Iowa Pheasant Harvest Hits All Time Low


Mar 11, 2001
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Pheasant Harvest Sags

Iowa DNR


By Joe Wilkinson
DNR Information Specialist

Iowa’s 2001 pheasant season met low expectations…and then some.

Whacked hard by a severe winter, a wet spring and overall loss of habitat, pheasant numbers were down heading into the fall season. A record low harvest resulted.

"We harvested 470,000 roosters last fall. That’s down 53 percent from the year before (and) an all time low in 40 years of hunter surveys," reports Todd Bogenschutz, upland game biologist for the Department of Natural Resources. The previous low was 724,000, in 1984. Bogenschutz had forecast a gloomy 2001 harvest of 600,000 heading into the late fall/early winter period, a significant drop from the 1,001,000 taken the year before

Heavy snow cover and bitter temperatures during the previous winter led to a heavy drop in gamebird populations. That was reinforced when 2001 August roadside counts, the primary hunting forecast tool, dropped by 59 percent. Bogenschutz says hunters obviously paid attention to the gloomy outlook. "Our resident hunters really stayed home last year. They dropped 27 percent, which is surprising," he admits.

Like a lot of you, I reduced my 2001 pheasant-chasing. I spent more time in a bow stand, but managed just two long ‘half days’ chasing birds, plus a quick 45-minute walk with the dog down a couple fence rows, ‘just in case’. I saw one or two birds in one Cedar County foray. On the other, near Williamsburg, four of us saw a couple dozen birds on three different areas. I thought it was a great day. Our ‘guide’ for the hunt, Todd Werner, felt otherwise. "We used to chase more birds out of there on a regular basis," recalls Werner, who grew up in the area and now lives near Solon. "A lot of mornings, four or five of us would each have half our limits after just that last drive."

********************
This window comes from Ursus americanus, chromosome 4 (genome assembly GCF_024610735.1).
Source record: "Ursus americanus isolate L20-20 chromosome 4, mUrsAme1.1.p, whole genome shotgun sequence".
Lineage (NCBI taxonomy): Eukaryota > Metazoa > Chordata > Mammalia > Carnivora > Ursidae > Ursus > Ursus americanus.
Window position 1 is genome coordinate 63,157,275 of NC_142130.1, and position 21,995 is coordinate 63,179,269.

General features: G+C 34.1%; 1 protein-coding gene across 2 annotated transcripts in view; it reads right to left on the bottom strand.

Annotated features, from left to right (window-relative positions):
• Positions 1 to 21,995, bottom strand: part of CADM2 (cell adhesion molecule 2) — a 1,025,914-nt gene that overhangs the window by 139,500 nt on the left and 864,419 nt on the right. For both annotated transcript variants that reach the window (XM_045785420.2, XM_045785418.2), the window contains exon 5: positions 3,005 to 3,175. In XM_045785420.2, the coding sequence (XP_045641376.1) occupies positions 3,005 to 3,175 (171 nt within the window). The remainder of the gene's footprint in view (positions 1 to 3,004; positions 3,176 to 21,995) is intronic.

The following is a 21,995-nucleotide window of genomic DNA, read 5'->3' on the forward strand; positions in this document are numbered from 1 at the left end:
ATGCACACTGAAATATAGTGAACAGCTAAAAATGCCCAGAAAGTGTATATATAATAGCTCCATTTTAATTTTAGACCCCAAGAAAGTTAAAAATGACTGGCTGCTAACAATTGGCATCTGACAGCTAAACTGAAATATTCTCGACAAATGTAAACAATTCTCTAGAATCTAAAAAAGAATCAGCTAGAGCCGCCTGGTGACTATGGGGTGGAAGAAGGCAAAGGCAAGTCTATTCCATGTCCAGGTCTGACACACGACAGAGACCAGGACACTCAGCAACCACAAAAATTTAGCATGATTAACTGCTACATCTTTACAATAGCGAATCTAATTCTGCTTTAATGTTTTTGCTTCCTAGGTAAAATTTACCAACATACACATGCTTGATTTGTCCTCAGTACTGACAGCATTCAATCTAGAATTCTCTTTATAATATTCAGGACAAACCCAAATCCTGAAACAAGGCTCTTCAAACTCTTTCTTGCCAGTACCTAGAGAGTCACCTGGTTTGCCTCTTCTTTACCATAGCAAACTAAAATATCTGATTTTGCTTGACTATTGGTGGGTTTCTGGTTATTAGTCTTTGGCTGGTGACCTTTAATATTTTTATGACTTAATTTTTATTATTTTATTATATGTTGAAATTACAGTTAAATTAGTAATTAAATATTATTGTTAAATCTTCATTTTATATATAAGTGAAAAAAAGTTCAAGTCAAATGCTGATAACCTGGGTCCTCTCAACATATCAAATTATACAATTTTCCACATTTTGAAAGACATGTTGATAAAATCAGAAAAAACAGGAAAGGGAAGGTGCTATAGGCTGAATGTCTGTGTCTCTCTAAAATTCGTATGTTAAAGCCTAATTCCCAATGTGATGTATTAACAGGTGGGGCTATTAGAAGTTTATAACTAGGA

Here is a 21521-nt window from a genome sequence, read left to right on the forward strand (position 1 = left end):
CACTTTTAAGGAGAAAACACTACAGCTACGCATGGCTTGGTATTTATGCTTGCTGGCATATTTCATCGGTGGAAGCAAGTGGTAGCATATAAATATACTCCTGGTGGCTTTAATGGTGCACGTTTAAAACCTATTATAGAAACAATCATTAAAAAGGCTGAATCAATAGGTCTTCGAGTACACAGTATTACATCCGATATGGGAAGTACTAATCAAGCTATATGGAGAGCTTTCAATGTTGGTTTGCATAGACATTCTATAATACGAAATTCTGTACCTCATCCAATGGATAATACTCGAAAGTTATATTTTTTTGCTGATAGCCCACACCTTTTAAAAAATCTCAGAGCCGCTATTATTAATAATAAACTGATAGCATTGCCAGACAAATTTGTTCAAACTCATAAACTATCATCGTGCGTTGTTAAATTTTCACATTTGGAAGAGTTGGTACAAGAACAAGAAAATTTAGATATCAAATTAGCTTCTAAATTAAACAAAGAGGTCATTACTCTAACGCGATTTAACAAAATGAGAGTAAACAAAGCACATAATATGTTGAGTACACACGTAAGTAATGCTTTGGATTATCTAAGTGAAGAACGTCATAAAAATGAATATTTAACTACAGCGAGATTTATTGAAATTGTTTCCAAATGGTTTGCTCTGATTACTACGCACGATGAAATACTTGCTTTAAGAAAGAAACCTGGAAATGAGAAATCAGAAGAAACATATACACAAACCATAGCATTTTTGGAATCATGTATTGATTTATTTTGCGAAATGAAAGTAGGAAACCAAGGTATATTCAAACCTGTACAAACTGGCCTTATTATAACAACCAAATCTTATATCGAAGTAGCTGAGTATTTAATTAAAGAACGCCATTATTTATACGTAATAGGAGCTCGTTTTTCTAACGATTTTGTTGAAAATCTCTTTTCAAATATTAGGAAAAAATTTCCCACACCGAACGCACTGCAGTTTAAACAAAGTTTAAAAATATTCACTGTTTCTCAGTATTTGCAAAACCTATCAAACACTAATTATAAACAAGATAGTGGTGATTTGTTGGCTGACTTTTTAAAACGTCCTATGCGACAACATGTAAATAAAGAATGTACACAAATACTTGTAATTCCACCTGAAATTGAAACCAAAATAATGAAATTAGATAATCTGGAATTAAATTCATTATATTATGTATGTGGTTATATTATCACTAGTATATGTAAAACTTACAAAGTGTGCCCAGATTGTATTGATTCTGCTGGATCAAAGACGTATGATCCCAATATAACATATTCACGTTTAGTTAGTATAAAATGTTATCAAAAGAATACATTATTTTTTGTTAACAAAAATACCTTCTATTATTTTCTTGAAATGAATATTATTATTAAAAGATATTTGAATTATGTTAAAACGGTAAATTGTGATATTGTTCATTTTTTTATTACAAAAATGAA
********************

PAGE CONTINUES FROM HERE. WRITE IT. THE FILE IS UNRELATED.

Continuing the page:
Iowa pheasant hunters spent an average of seven days in the field in 2001, harvesting four birds. Nonresidents, who tend to hunt longer on the days they are here, spent an average of five days in the field, taking home five birds for their trouble. "Usually, nonresidents will go elsewhere, or take a year off, but our resident hunters stick around. Last year, they didn’t," underscores Bogenschutz.

Nonresident hunter numbers, coincidentally, dropped the same 27 percent. Many of those hunters spent their hunting vacations, and their vacation money, in South Dakota. With a harvest of 1.3 million birds, South Dakota claimed the top spot in the pheasant sweepstakes for the third year in a row over Iowa.